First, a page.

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Self-portraits - Van Gogh and Rembrandt
Each artist is an individual with a unique style, and although these styles can be similar in practice – the individuality of the artist often proves the discriminating factor for a successful artwork. Self-portraits are beneficial when looking at the individuality of the artist as there are two aspects to look at – the artist’s style, and the artist’s view of him/herself. The latter can provide a brief insight into the mental situation of the artist as well as any apparent influencing factors of the artwork. This view can often also include fragmental insights into the society and culture of the time. Rembrandt van Rijn and Vincent van Gogh are 2 artists of whom are well represented by this statement.
Rembrandt was born into a Dutch society of the Baroque era . This time period influenced his style of artwork heavily as these were the Post-High Renaissance years. This meant that the accepted artworks of the society at the time were religiously based works influenced by the efforts of the Reformation which was also occurring at the time. This meant that Rembrandt painted his works using religious artwork methods such as the art of chiaroscuro, strategically planning the composition of light and dark to give the figures an enlightened or holy appearance. Therefore when Rembrandt painted self-portraits he carried over these methods, painting himself in this almost holy presence with the use of chiaroscuro. The self-portraits show a vast expressiveness that make the works successful. Rembrandt longed to be like his Renaissance predecessors, often painting himself in the garments and fashion trends of the Renaissance era. The most common of these portrayed garments were the generic Berets that have now been typically associated with the common artist as a stereotype. Looking at the untitled self portrait of 1657 (Figure 1) you can see Rembrandt’s attention to detail and his persistence to achieve life-likeness. He has built up the wrinkled brow, the puckers of skin, in very detailed and effective passages of reddish colours. You can see the application of chiaroscuro in this painting which is obviously intentional as even his clothes, including fashionable beret, are dark to help with the distribution of light and dark with the focus being on his face. This self portrait is one I consider to be among his best. This work provides an insight into Rembrandt’s indifference to self-consciousness as you can see an aged, wrinkled man with a large broad nose and gray wisps of hair, all of which he has made no attempt to positively alter, he simply strives for realism in his works and finds no reason to alter the physical reality of his work for mere aesthetic purposes. It provides an insight into the culture of the time with the fashion state Rembrandt has depicted himself in as well as the common chiaroscuro methods used in the painting which were common for the culture or society of the time. The self-portrait of 1630 (Figure 2) shows how even from early in his career Rembrandt strove for realism in his works. You are once again struck by the honesty shown in this portrait. The absence of self-flattery helps to prove its success as an expressive, realistic artwork. This work has another insight into the culture of the time through his fashion. This time you can see him wearing black again, but with a lighter coloured frilled collar on the shirt, simply showing fashion trends at the time.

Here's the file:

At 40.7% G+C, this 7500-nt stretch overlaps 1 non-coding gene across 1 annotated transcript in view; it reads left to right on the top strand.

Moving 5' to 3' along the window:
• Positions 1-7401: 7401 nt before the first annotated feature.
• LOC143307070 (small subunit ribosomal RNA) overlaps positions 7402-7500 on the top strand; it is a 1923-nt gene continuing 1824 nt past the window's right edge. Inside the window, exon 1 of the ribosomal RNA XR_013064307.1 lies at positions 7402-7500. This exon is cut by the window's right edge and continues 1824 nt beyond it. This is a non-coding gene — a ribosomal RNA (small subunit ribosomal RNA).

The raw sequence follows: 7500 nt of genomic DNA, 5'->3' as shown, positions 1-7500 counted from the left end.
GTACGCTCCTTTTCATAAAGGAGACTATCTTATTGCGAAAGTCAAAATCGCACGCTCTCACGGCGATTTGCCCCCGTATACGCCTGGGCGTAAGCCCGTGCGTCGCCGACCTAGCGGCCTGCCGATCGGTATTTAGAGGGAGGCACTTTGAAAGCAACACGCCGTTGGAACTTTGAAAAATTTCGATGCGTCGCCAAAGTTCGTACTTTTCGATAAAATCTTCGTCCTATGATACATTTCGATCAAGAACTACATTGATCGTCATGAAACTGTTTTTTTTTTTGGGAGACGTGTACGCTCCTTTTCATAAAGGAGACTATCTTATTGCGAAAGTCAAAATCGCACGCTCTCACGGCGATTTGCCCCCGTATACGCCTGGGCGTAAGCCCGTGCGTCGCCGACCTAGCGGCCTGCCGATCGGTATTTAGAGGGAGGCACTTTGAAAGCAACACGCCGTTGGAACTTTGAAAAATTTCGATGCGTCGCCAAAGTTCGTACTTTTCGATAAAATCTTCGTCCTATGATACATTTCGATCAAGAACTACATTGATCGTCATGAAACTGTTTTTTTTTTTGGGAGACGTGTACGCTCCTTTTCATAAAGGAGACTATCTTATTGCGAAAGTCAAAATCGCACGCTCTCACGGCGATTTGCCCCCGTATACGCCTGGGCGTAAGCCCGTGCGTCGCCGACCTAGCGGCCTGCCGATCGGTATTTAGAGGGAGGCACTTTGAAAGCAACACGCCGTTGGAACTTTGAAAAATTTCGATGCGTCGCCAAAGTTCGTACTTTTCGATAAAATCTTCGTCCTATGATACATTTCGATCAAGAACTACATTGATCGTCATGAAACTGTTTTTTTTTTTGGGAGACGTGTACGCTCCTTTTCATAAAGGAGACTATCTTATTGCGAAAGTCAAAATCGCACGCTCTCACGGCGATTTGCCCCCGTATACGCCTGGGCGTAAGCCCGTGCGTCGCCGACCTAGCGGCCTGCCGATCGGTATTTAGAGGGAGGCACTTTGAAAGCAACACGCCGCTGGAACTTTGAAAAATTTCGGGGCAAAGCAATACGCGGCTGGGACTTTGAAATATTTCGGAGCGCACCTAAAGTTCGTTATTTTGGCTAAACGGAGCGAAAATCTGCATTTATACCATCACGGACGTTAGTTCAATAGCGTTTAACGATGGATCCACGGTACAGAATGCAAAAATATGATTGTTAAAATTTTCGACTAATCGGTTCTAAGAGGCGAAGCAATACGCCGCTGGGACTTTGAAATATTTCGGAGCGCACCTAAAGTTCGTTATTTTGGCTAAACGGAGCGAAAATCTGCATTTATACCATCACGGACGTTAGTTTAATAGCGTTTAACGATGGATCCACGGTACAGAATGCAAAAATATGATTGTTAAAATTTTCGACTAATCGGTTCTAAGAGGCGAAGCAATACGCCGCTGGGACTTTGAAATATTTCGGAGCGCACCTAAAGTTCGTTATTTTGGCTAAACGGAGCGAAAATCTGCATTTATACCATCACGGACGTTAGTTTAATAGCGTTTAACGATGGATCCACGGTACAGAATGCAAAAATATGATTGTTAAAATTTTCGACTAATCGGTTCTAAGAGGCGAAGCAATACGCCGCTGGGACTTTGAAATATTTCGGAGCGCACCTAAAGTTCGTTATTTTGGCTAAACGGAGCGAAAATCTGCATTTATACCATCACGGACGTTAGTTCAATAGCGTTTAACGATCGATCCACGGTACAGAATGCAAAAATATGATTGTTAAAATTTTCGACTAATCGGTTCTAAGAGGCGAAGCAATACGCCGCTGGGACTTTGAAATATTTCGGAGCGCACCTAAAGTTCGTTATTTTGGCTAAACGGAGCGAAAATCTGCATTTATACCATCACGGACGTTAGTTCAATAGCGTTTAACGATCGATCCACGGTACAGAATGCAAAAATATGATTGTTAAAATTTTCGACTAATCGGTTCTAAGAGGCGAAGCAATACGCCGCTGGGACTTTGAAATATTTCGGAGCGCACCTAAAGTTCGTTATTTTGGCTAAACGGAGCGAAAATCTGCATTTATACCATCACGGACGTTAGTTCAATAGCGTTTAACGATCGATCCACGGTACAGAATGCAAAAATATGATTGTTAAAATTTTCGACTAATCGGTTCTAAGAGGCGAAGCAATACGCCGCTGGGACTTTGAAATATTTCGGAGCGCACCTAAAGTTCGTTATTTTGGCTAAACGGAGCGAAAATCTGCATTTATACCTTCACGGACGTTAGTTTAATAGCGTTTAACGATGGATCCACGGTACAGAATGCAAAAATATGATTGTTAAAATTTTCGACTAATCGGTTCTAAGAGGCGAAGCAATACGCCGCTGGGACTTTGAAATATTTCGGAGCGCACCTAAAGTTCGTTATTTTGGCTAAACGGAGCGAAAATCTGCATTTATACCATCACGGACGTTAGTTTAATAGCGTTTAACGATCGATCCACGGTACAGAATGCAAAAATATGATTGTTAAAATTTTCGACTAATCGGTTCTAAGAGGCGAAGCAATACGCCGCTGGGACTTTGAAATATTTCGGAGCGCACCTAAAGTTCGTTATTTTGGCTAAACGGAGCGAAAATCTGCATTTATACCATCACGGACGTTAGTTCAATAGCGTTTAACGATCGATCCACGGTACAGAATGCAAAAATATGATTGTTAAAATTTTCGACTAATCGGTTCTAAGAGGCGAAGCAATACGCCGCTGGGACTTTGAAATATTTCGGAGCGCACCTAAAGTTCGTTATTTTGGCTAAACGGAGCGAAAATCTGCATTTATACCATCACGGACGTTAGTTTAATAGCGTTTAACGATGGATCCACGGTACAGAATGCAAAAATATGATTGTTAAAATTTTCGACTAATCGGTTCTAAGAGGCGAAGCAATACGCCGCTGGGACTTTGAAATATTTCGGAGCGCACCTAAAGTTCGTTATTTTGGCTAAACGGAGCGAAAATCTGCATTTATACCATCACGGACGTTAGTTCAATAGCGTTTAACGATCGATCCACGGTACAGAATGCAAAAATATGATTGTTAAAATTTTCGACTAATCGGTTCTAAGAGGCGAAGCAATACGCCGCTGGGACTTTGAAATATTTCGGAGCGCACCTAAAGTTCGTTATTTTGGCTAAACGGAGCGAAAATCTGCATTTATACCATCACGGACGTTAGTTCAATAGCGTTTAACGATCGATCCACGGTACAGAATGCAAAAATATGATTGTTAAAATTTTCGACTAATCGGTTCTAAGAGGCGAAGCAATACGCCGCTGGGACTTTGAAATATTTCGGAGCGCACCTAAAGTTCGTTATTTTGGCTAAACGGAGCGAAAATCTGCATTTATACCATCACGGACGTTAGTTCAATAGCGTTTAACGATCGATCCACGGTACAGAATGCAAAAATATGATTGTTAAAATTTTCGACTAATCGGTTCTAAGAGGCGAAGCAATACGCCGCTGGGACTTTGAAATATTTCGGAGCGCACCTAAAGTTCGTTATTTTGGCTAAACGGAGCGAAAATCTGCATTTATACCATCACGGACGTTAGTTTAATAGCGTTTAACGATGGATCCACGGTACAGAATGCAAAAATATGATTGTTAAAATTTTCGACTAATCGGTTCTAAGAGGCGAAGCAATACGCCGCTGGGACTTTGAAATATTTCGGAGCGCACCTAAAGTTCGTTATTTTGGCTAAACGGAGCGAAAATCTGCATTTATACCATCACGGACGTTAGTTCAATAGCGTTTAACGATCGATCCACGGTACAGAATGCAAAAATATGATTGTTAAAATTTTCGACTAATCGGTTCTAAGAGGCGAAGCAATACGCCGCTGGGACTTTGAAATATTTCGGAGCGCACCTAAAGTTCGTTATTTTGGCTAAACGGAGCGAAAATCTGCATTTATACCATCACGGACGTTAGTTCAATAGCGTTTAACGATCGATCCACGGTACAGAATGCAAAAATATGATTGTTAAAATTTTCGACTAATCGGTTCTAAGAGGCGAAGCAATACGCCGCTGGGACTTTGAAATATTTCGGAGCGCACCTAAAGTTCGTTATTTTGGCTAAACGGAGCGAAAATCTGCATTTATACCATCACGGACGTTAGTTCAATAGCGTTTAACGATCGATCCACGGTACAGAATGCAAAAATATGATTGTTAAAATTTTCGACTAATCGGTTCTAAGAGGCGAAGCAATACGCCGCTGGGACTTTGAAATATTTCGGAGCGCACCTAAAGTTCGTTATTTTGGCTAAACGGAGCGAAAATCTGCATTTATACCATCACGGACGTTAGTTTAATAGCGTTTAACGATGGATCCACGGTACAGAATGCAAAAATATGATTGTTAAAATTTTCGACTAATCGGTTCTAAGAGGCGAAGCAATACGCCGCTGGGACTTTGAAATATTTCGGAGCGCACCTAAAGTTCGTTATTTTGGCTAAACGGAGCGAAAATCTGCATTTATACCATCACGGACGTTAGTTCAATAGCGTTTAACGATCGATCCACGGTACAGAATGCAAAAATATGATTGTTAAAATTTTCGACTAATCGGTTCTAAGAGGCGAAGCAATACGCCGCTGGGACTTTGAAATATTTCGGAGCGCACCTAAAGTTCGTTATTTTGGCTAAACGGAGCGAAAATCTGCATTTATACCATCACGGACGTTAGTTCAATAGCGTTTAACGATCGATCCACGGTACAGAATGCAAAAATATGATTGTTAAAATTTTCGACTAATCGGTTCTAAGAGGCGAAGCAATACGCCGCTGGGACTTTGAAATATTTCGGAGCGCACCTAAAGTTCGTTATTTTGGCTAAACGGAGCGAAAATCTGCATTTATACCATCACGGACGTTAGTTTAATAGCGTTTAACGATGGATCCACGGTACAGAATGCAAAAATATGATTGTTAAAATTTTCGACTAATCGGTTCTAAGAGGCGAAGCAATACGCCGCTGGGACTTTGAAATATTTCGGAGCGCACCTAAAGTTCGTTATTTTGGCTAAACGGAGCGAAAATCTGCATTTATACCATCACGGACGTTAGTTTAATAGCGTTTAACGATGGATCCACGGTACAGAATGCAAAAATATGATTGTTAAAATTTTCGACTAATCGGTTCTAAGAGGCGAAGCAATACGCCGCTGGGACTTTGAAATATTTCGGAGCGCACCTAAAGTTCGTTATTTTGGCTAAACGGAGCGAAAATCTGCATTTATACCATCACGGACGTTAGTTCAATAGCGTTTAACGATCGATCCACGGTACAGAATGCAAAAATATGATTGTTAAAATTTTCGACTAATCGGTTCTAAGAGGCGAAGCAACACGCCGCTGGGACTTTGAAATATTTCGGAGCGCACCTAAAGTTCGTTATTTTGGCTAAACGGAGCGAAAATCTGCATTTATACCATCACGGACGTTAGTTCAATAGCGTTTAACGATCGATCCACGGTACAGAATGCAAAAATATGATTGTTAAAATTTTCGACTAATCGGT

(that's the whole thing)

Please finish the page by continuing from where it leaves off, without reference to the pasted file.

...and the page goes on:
These self-portraits by Rembrandt prove his individuality as an artist and as a person, not being afraid to hide the imperfections of the human form. This in itself shows the nature of society and culture at the time with the Post-Renaissance stance on art still being to focus on realism not aesthetics, but with the fashion Rembrandt portrays himself in, we also are provided with an insight into how people at the time would have been dressed, showing society trends.
Van Gogh, like Rembrandt, was born into a Dutch society but into the Post-Impressionist era of art. Unlike Rembrandt’s religious motif, van Gogh’s works weren’t based on a particular society trend. His subjects were based on raw emotion and were expressed through vibrant colour and brush strokes. This method proved interesting when applied to his self-portraits. The almost wild strokes appear disorganised from up-close but from a distance they merge into an expressive, more than often successful artwork. Looking at the self-portrait from 1887 (Figure 3) you can see how van Gogh has attempted to intensify the face and the expression on it, mostly by using a variety of colour and shortened brush strokes. This work shows a similarity to self-portraits by Rembrandt as the focus of the work is on the face, and the way this focus is produced is by the distribution of light and dark in the picture. They differ in that Rembrandt’s method is the more tone based chiaroscuro practice, and van Gogh simply radiates the strokes from the face creating an illuminated effect. The work shows an approximate image of van Gogh’s appearance, the lack of severe realism with van Gogh’s methods means that a totally accurate representation of his individuality cannot be presented as in Rembrandt’s portraits. With the coat and hat van Gogh is wearing in the portrait you are presented with an insight into the culture of the time. Van Gogh’s painting methods also present an insight as it shows how the society at the time more openly accepted deviation from traditional art practice.
Van Gogh and Rembrandt’s self-portraits can be compared openly due to their expressiveness, society representation and the common technique they appear to share. Their artworks not only reflect their individuality but also provide fragmental insights into the society and culture of the society in which they lived.